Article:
Pharmaceutical Research

, Volume 31, Issue 9, pp 2539–2548 | Cite as

Laurate Permeates the Paracellular Pathway for Small Molecules in the Intestinal Epithelial Cell Model HT-29/B6 via Opening the Tight Junctions by Reversible Relocation of Claudin-5

  • Isabel Dittmann
  • Maren Amasheh
  • Susanne M. Krug
  • Alexander G. Markov
  • Michael Fromm
  • Salah AmashehEmail author
Research Paper



To mechanistically analyze effects of the medium-chain fatty acid laurate on transepithelial permeability in confluent monolayers of the intestinal epithelial cell line HT-29/B6, in context with an application as an absorption enhancer improving transepithelial drug permeation.


Transepithelial resistance and apparent permeability for paracellular flux markers was measured using Ussing-type chambers. Two-path impedance spectroscopy was employed to differentiate between transcellular and paracellular resistance, and confocal imaging and Western blotting was performed.


Laurate resulted in a substantial and reversible decrease in transepithelial resistance by 50% which was attributed to a decrease in paracellular resistance. Simultaneously, an increase in permeability for fluorescein (330 Da) was detected, while permeabilities for 4 kDa FITC-dextran and sulpho-NHS-SS-biotin (607 Da) remained unaltered. Confocal laser-scanning microscopy revealed a marked reduction of claudin-5, while other tight junction proteins including tricellulin, a protein preventing the paracellular passage of macromolecules, were not affected.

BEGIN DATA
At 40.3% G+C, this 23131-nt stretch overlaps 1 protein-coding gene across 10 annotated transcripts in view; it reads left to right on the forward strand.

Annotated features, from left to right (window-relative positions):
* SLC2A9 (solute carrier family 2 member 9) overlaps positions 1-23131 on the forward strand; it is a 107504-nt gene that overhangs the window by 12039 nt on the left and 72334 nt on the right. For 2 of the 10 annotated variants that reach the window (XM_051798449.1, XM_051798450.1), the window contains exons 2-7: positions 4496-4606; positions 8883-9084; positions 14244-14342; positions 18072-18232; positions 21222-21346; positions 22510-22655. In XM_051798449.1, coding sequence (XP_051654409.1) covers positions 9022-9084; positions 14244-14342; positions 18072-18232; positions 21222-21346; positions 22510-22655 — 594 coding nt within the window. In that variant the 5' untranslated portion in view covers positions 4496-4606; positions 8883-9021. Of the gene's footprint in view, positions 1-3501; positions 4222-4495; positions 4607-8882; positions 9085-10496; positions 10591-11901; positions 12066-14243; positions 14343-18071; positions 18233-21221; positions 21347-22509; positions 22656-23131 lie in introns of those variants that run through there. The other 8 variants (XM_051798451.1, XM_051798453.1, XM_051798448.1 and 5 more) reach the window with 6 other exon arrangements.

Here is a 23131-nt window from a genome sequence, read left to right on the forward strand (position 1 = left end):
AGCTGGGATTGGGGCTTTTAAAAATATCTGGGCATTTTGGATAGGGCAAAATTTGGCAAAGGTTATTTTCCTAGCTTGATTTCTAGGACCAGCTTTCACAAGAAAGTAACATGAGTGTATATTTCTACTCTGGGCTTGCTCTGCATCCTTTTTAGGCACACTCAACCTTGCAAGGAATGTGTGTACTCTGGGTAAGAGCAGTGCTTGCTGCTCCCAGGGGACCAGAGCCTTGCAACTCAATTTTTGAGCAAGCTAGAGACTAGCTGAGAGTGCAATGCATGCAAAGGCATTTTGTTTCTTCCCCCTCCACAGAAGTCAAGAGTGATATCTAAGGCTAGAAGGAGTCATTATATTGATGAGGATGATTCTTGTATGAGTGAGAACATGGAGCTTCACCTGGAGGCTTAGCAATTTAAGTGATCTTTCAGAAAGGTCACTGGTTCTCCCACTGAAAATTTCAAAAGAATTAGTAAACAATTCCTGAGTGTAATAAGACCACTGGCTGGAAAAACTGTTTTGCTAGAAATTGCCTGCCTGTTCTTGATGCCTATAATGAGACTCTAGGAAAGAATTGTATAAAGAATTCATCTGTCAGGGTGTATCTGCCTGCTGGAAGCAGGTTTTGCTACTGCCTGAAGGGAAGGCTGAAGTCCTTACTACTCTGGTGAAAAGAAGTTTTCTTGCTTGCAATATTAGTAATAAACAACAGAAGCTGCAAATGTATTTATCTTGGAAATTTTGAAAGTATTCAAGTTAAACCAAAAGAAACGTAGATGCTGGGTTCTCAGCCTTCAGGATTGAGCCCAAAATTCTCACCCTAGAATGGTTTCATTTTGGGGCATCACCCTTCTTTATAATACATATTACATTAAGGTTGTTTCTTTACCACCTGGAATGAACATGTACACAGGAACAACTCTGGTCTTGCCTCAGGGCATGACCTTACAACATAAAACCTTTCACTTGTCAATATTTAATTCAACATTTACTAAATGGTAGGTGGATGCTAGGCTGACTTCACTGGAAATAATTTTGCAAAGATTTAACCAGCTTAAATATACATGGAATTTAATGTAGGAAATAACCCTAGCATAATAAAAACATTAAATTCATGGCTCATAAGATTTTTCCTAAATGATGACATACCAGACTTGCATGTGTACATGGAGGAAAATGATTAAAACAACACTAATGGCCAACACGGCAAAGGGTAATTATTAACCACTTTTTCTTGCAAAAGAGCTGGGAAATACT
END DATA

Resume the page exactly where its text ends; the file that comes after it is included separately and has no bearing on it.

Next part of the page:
Laurate induces an increase in paracellular permeability for molecules up to a molecular mass of 330 Da by retrieval of claudin-5 from tight junctions without affecting tricellular contacts and the paracellular passage of macromolecules. We hereby provide, for the first time, a mechanistical explanation of laurate-induced permeability enhancement on molecular level.


absorption enhancer drug uptake epithelial cell tight junctions 



Fluorescein isothiocyanate


Medium-chain fatty acids




Transepithelial resistance


Tight junctions



We thank Detlef Sorgenfrei, In-Fah M. Lee, and Anja Fromm for their expert technical assistance. This work was supported by grants of the Deutsche Forschungsgemeinschaft (Grants DFG FOR 721/2, DFG SFB 852), and the St. Petersburg State University (Grant SPbGU


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Copyright information

© Springer Science+Business Media New York 2014

Authors and Affiliations

  • Isabel Dittmann
    • 1
  • Maren Amasheh
    • 2
  • Susanne M. Krug
    • 1
  • Alexander G. Markov
    • 3
  • Michael Fromm
    • 1
  • Salah Amasheh
    • 4
    Email author
  1. 1.Institute of Clinical PhysiologyCharitéBerlinGermany
  2. 2.Department of Gastroenterology Infectiology and Rheumatology, Division of Nutritional MedicineCharitéBerlinGermany
  3. 3.Department of General PhysiologySt. Petersburg State UniversitySt. PetersburgRussian Federation
  4. 4.Institute of Veterinary Physiology, Department of Veterinary MedicineFreie Universität BerlinBerlinGermany

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